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Dietary intake of fruit and vegetables and risk of non-Hodgkin lymphoma.

Abstract

OBJECTIVE

Few studies have evaluated the potential association between consumption of fruit and vegetables and non-Hodgkin lymphoma (NHL) by histologic subtype, and the results of these studies have been inconsistent.

METHODS

A detailed history of dietary practices and food preferences was collected using a food frequency questionnaire from 348 cases and 470 controls in a population-based, case-control study conducted in Nebraska during 1999-2002. Risk for the highest versus lowest quartile or tertile of intake was estimated by odds ratios (ORs) and 95% confidence interval (CIs).

RESULTS

A lower risk of overall NHL was associated with a high intake of green leafy vegetables (OR = 0.6; CI = 0.3-1.0) and cruciferous vegetables (OR = 0.7; CI = 0.4-1.0). Analysis by subtype showed that green leafy vegetable intake was associated with a lower risk of follicular lymphoma (OR = 0.5; CI = 0.3-0.8) and diffuse large B-cell lymphoma (DLBCL) (OR = 0.5; CI = 0.3-0.9), while consumption of cruciferous vegetables was associated with a lower risk of DLBCL (OR = 0.4; CI = 0.2-0.8). No association was found with intake of total vegetables, carotene-rich vegetables, or all fruit. For nutrients, the risk of NHL overall was inversely associated with a higher intake of β-cryptoxanthin (OR = 0.6; CI = 0.4-0.9), magnesium (OR = 0.4; CI = 0.2-0.6), potassium (OR = 0.5; CI = 0.3-1.0), and fiber (OR = 0.6; CI = 0.3-1.0), but positively associated with a higher intake of retinol (OR = 1.7; CI = 1.1-2.8). Intakes of vitamin E, magnesium, and potassium were inversely associated with the risk of DLBCL.

CONCLUSION

A higher intake of green leafy vegetables and cruciferous vegetables is associated with a lower risk of NHL overall, particularly follicular lymphoma and DLBCL.

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  • Authors+Show Affiliations

    ,

    Department of Health Studies, University of Chicago, 5841 South Maryland Avenue, MC 2007, Chicago, IL 60637, USA. bchiu@uchicago.edu

    , , , ,

    Source

    Cancer causes & control : CCC 22:8 2011 Aug pg 1183-95

    MeSH

    Case-Control Studies
    Diet
    Female
    Fruit
    Humans
    Lymphoma, Non-Hodgkin
    Male
    Middle Aged
    Nebraska
    Risk Factors
    Vegetables

    Pub Type(s)

    Journal Article
    Research Support, N.I.H., Extramural
    Research Support, Non-U.S. Gov't

    Language

    eng

    PubMed ID

    21695384

    Citation

    Chiu, Brian C-H, et al. "Dietary Intake of Fruit and Vegetables and Risk of non-Hodgkin Lymphoma." Cancer Causes & Control : CCC, vol. 22, no. 8, 2011, pp. 1183-95.
    Chiu BC, Kwon S, Evens AM, et al. Dietary intake of fruit and vegetables and risk of non-Hodgkin lymphoma. Cancer Causes Control. 2011;22(8):1183-95.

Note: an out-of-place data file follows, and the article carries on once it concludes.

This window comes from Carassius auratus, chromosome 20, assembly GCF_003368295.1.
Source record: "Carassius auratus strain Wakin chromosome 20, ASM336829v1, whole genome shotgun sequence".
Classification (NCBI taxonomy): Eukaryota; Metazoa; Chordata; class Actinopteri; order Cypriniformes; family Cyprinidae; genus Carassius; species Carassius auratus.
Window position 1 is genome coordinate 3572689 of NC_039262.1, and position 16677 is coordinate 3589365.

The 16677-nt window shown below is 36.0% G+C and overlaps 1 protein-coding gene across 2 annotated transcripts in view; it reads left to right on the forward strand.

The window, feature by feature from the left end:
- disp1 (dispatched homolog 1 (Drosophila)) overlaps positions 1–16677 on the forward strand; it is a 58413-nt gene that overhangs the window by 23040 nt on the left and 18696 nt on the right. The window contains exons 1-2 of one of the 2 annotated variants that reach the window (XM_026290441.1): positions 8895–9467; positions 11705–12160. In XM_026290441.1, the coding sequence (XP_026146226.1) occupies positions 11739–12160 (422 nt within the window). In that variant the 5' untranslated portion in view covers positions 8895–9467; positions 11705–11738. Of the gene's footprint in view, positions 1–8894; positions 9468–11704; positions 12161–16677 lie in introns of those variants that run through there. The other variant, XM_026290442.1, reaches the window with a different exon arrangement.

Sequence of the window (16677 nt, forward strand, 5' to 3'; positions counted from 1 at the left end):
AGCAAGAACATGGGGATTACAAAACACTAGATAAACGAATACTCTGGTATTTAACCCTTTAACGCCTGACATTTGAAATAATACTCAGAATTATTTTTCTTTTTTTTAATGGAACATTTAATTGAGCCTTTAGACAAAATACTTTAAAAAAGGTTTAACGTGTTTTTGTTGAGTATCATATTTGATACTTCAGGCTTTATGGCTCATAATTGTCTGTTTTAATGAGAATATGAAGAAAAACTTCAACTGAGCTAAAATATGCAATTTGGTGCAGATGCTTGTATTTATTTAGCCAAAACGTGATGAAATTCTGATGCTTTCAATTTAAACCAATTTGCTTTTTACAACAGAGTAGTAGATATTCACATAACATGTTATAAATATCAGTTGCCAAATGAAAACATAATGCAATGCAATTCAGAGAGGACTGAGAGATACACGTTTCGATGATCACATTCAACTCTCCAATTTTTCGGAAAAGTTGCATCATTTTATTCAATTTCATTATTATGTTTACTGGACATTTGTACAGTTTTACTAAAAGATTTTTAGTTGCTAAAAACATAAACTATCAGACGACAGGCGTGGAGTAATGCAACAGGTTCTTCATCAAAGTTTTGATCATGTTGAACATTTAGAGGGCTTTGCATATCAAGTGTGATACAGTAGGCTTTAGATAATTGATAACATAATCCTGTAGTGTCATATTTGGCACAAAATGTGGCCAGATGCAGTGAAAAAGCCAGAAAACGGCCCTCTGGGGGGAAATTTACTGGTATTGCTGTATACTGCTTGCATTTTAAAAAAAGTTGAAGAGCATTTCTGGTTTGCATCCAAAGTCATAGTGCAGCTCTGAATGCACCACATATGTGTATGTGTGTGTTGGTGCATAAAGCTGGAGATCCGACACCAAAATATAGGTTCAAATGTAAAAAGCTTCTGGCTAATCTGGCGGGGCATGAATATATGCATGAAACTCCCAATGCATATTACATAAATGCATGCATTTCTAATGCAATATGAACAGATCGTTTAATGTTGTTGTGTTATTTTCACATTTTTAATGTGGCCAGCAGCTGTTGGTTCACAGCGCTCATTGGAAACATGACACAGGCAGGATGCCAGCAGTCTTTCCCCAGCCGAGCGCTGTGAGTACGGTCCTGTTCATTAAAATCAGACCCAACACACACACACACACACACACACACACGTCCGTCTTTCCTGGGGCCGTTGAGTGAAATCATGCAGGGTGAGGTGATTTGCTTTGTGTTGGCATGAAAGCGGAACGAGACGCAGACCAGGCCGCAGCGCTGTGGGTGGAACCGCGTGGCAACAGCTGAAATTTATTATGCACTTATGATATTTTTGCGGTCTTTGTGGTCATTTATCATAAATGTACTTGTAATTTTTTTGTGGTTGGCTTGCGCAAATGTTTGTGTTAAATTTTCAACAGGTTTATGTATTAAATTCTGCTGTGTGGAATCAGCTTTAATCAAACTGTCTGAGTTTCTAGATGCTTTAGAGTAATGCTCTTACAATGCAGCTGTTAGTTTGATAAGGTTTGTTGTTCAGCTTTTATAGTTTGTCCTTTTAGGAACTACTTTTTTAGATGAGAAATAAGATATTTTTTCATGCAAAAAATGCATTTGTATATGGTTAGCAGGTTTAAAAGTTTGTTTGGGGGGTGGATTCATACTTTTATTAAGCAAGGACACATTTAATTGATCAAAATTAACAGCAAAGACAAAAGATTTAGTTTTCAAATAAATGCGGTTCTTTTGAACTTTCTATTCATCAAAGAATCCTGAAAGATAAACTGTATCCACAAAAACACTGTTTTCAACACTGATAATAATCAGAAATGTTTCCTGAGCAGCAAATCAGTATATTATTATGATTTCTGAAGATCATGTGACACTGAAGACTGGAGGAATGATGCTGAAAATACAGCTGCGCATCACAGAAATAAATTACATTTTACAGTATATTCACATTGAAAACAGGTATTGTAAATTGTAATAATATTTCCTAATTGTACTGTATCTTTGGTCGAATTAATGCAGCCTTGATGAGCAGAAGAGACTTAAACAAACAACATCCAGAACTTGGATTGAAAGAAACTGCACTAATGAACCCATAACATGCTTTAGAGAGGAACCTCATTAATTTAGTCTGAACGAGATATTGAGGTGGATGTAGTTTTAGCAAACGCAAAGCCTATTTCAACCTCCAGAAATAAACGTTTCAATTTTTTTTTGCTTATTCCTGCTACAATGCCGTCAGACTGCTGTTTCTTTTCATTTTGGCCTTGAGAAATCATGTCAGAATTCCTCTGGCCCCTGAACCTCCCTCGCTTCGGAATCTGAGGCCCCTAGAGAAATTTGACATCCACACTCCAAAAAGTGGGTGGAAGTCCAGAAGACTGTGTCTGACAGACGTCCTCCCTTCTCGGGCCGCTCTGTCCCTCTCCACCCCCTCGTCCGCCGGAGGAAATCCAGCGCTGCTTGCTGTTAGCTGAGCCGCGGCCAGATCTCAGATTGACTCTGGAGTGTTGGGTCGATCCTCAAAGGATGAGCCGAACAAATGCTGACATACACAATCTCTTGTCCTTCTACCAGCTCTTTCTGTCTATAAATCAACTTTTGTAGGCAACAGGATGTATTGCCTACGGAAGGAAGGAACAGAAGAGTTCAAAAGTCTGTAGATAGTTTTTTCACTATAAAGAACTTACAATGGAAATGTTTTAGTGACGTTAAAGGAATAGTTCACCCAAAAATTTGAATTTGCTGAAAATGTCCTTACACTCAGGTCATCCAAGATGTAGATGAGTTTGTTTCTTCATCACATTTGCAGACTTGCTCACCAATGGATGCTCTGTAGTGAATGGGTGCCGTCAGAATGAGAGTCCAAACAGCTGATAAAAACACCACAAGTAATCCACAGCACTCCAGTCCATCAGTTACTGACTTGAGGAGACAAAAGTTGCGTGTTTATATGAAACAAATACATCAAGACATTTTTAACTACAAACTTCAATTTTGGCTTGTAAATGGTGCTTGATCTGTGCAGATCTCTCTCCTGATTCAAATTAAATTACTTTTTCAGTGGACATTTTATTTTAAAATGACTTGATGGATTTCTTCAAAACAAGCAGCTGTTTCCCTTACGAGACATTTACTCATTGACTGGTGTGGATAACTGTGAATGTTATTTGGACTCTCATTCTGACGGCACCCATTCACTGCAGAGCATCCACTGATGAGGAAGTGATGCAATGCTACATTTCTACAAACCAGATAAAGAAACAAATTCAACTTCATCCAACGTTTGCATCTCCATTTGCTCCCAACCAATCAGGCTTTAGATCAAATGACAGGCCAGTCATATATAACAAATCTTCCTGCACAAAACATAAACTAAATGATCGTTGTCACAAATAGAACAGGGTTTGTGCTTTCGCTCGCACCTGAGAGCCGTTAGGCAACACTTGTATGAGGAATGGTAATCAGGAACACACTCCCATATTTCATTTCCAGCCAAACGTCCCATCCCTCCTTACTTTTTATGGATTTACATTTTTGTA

Chiu, B. C., Kwon, S., Evens, A. M., Surawicz, T., Smith, S. M., & Weisenburger, D. D. (2011). Dietary intake of fruit and vegetables and risk of non-Hodgkin lymphoma. Cancer Causes & Control : CCC, 22(8), pp. 1183-95. doi:10.1007/s10552-011-9797-5.
    Chiu BC, et al. Dietary Intake of Fruit and Vegetables and Risk of non-Hodgkin Lymphoma. Cancer Causes Control. 2011;22(8):1183-95. PubMed PMID: 21695384.
    * Article titles in AMA citation format should be in sentence-case
    TY - JOUR T1 - Dietary intake of fruit and vegetables and risk of non-Hodgkin lymphoma. AU - Chiu,Brian C-H, AU - Kwon,Soyang, AU - Evens,Andrew M, AU - Surawicz,Tanya, AU - Smith,Sonali M, AU - Weisenburger,Dennis D, Y1 - 2011/06/22/ PY - 2010/12/20/received PY - 2011/06/09/accepted PY - 2011/6/23/entrez PY - 2011/6/23/pubmed PY - 2011/12/30/medline SP - 1183 EP - 95 JF - Cancer causes & control : CCC JO - Cancer Causes Control VL - 22 IS - 8 N2 - OBJECTIVE: Few studies have evaluated the potential association between consumption of fruit and vegetables and non-Hodgkin lymphoma (NHL) by histologic subtype, and the results of these studies have been inconsistent. METHODS: A detailed history of dietary practices and food preferences was collected using a food frequency questionnaire from 348 cases and 470 controls in a population-based, case-control study conducted in Nebraska during 1999-2002. Risk for the highest versus lowest quartile or tertile of intake was estimated by odds ratios (ORs) and 95% confidence interval (CIs). RESULTS: A lower risk of overall NHL was associated with a high intake of green leafy vegetables (OR = 0.6; CI = 0.3-1.0) and cruciferous vegetables (OR = 0.7; CI = 0.4-1.0). Analysis by subtype showed that green leafy vegetable intake was associated with a lower risk of follicular lymphoma (OR = 0.5; CI = 0.3-0.8) and diffuse large B-cell lymphoma (DLBCL) (OR = 0.5; CI = 0.3-0.9), while consumption of cruciferous vegetables was associated with a lower risk of DLBCL (OR = 0.4; CI = 0.2-0.8). No association was found with intake of total vegetables, carotene-rich vegetables, or all fruit. For nutrients, the risk of NHL overall was inversely associated with a higher intake of β-cryptoxanthin (OR = 0.6; CI = 0.4-0.9), magnesium (OR = 0.4; CI = 0.2-0.6), potassium (OR = 0.5; CI = 0.3-1.0), and fiber (OR = 0.6; CI = 0.3-1.0), but positively associated with a higher intake of retinol (OR = 1.7; CI = 1.1-2.8). Intakes of vitamin E, magnesium, and potassium were inversely associated with the risk of DLBCL. CONCLUSION: A higher intake of green leafy vegetables and cruciferous vegetables is associated with a lower risk of NHL overall, particularly follicular lymphoma and DLBCL. SN - 1573-7225 UR - https://www.unboundmedicine.com/medline/citation/21695384/Dietary_intake_of_fruit_and_vegetables_and_risk_of_non_Hodgkin_lymphoma_ L2 - https://doi.org/10.1007/s10552-011-9797-5 DB - PRIME DP - Unbound Medicine ER -